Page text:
You can begin to see how this translates back to baseball’s human element. While it’s deeply compelling to imagine that we can privilege data over people and be done with baseball’s Gordian knot, it’s just not that easy. Each number that is attached to a position player, or each point on a GM’s CV, or each pennant attached to a manager’s resume does not exist in isolation. While we need not become Ecksteinian about this—and let’s be clear, much of the “character” arguments that sabermetrics and baseball analysis have attacked have been racist and inane—we unfortunately cannot throw the baby of the human element out with the bathwater of the past. Because good play on the field is not just indistinguishable from the qualities of the people playing, but homologous to it.

The upshot of this all is that personality counts, but not in the ways that we’ve traditionally understood it. Hard workers and gym rats are well and good, but in a sport where everyone works out constantly or washes out, that’s not nearly as important as we might expect on the outside. But the .300 average is paired with a particular person, as is the 1.150 OPS or the sub-2 ERA. And while “headache players” might be double-speak for “non-white” at times, there are players, managers, and GMs who simply cannot overcome their personality issues. Sometimes that inability is paired with numbers that, on the surface, look great, and then we have to have the conversation. But perhaps, more often than we expect, quality numbers on the field are quietly supported by a good personality off the field. It’s a vaguely conservative stance, and one that I’m a little gunshy making, but it’s one I think I believe.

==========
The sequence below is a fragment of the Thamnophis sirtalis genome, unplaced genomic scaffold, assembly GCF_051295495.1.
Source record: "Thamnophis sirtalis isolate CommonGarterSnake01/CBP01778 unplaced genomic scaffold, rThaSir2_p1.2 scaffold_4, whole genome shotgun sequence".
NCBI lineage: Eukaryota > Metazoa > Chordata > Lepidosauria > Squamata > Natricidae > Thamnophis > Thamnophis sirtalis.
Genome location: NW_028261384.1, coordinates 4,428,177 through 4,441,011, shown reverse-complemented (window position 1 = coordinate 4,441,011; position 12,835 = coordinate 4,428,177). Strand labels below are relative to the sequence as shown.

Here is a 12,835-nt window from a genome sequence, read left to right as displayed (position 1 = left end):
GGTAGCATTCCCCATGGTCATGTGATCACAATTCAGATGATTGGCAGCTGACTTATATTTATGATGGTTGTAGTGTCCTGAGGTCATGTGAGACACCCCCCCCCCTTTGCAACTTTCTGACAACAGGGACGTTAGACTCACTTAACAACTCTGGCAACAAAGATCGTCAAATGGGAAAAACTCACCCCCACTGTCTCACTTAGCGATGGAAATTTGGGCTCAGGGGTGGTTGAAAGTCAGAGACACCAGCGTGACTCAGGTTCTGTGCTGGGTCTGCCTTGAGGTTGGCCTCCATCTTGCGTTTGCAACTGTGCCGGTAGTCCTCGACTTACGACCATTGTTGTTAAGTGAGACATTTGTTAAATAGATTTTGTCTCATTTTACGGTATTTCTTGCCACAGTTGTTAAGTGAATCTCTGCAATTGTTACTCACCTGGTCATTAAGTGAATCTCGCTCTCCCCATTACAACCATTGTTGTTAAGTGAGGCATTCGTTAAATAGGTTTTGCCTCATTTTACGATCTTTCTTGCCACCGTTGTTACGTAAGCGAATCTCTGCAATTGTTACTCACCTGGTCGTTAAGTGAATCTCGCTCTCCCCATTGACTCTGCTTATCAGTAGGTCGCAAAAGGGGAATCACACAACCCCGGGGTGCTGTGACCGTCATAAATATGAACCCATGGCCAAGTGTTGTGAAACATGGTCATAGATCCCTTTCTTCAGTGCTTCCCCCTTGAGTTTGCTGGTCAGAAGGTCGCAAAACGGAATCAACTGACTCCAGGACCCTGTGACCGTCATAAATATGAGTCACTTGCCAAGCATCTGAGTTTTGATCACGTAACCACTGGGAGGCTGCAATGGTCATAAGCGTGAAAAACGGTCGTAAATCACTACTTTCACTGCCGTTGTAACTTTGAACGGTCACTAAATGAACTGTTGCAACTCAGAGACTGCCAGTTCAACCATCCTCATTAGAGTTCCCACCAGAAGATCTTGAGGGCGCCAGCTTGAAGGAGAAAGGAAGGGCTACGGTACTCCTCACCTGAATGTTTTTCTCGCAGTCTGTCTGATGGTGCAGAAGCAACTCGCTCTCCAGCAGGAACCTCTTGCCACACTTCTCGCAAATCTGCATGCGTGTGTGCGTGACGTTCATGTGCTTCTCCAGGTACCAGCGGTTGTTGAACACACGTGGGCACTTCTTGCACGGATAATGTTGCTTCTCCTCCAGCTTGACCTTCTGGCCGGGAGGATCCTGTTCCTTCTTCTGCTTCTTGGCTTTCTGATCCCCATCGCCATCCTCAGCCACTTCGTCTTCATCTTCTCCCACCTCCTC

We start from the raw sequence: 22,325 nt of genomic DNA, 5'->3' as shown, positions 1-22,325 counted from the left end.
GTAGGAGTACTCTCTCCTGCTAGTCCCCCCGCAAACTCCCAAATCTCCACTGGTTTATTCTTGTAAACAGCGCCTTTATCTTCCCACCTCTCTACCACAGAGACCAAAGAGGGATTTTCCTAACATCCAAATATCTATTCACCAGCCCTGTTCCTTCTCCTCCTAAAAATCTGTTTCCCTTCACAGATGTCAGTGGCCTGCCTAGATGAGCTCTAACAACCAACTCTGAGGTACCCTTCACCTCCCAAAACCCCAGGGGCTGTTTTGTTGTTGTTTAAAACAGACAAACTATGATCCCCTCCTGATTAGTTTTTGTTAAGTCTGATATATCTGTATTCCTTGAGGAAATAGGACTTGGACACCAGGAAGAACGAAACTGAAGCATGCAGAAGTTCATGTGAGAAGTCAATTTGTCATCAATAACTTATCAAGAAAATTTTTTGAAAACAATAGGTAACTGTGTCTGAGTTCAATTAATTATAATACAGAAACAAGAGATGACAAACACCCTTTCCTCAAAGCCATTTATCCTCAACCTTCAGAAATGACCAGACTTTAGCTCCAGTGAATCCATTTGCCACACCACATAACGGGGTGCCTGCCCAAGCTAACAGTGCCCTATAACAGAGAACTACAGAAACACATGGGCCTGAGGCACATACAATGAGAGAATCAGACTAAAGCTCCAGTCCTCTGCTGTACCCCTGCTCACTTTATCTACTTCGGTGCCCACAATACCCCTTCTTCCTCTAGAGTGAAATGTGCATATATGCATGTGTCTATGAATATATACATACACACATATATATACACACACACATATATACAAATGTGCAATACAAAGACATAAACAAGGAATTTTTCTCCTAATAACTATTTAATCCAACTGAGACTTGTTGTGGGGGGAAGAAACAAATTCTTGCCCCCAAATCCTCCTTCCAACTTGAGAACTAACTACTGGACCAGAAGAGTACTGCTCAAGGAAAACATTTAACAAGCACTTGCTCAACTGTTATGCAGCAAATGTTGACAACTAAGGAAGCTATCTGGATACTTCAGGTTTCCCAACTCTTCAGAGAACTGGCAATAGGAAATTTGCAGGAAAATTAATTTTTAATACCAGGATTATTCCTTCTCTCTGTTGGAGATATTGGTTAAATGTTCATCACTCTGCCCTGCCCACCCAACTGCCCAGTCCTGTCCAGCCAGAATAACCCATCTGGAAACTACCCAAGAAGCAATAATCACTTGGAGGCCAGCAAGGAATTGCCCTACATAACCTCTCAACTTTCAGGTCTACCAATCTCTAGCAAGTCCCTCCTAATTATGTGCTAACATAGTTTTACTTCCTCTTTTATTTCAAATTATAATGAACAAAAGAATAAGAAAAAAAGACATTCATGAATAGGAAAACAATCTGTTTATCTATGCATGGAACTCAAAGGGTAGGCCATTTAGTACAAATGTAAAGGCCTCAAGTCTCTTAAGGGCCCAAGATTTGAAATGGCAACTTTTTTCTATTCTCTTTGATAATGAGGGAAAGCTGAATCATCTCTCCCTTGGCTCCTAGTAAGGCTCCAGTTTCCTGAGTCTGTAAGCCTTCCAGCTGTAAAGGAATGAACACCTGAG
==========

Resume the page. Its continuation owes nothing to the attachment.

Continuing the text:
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Searle's Chinese Room thought experiment was developed to refute the "strong AI" view that human minds/understanding/consciousness cannot be reduced to an algorithm or a string of inputs and outputs. The sabermetric equivalent would be to argue that baseball performance can be reduced to a string of stats. Does anyone believe that? Perhaps there are sabermetric idealists out there arguing for a "strong stats" view privileging data over people, but I have never come across one. One of the great joys of reading BP and other stats-oriented perspectives on baseball is how they enhance my understanding of players' performances, not diminish them. It's an argument for better stats, not the elevation of data over the performance itself. If that were the case, there would be no reason to watch the game.